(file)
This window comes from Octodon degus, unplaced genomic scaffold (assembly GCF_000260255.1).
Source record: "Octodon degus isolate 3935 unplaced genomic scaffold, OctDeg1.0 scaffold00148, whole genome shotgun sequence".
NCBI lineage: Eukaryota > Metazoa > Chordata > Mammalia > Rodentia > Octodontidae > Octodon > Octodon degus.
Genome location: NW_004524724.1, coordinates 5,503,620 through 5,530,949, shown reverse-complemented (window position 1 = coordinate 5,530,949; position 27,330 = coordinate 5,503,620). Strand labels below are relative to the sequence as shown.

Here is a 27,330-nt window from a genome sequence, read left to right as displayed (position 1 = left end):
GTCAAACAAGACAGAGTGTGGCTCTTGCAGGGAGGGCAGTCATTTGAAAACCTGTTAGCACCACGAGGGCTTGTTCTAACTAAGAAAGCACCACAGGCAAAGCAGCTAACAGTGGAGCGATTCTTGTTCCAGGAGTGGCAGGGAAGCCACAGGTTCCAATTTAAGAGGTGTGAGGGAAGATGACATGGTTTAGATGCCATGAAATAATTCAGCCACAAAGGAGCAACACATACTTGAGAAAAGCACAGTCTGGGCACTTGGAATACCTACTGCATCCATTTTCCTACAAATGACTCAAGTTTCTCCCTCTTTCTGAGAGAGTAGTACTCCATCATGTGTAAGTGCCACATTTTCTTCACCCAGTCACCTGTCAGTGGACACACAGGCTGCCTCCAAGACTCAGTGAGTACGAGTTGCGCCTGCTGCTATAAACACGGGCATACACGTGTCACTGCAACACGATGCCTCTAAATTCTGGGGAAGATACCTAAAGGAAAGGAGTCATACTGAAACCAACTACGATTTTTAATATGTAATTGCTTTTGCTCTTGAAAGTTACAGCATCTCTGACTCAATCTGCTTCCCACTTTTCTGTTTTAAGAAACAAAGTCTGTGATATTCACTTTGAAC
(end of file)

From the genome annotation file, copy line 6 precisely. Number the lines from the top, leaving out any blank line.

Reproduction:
GTCAAACAAGACAGAGTGTGGCTCTTGCAGGGAGGGCAGTCATTTGAAAACCTGTTAGCACCACGAGGGCTTGTTCTAACTAAGAAAGCACCACAGGCAAAGCAGCTAACAGTGGAGCGATTCTTGTTCCAGGAGTGGCAGGGAAGCCACAGGTTCCAATTTAAGAGGTGTGAGGGAAGATGACATGGTTTAGATGCCATGAAATAATTCAGCCACAAAGGAGCAACACATACTTGAGAAAAGCACAGTCTGGGCACTTGGAATACCTACTGCATCCATTTTCCTACAAATGACTCAAGTTTCTCCCTCTTTCTGAGAGAGTAGTACTCCATCATGTGTAAGTGCCACATTTTCTTCACCCAGTCACCTGTCAGTGGACACACAGGCTGCCTCCAAGACTCAGTGAGTACGAGTTGCGCCTGCTGCTATAAACACGGGCATACACGTGTCACTGCAACACGATGCCTCTAAATTCTGGGGAAGATACCTAAAGGAAAGGAGTCATACTGAAACCAACTACGATTTTTAATATGTAATTGCTTTTGCTCTTGAAAGTTACAGCATCTCTGACTCAATCTGCTTCCCACTTTTCTGTTTTAAGAAACAAAGTCTGTGATATTCACTTTGAAC